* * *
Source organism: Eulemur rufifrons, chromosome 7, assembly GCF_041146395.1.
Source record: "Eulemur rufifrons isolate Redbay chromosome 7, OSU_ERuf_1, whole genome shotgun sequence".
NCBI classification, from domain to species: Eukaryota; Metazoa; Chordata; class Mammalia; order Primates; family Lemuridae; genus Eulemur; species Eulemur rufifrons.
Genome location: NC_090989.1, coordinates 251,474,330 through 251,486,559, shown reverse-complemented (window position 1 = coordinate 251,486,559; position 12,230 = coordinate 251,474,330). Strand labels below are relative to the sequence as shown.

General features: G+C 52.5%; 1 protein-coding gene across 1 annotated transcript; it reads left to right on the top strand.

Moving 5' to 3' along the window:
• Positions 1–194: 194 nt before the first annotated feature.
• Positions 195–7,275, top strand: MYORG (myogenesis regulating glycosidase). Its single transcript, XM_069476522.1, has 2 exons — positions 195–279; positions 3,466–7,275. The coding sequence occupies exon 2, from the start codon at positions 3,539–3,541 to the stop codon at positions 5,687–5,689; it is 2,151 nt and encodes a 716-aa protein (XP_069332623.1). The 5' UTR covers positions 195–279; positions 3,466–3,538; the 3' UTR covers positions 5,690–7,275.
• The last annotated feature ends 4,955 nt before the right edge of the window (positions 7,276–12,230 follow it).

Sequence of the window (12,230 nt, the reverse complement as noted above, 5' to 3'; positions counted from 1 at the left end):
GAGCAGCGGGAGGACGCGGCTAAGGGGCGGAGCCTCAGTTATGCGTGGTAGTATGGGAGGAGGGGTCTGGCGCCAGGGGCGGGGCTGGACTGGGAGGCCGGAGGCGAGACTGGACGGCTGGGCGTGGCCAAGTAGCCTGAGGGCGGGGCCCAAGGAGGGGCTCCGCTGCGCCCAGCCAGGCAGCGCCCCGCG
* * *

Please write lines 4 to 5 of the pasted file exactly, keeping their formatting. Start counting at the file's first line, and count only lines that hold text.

Genome location: NC_090989.1, coordinates 251,474,330 through 251,486,559, shown reverse-complemented (window position 1 = coordinate 251,486,559; position 12,230 = coordinate 251,474,330). Strand labels below are relative to the sequence as shown.

General features: G+C 52.5%; 1 protein-coding gene across 1 annotated transcript; it reads left to right on the top strand.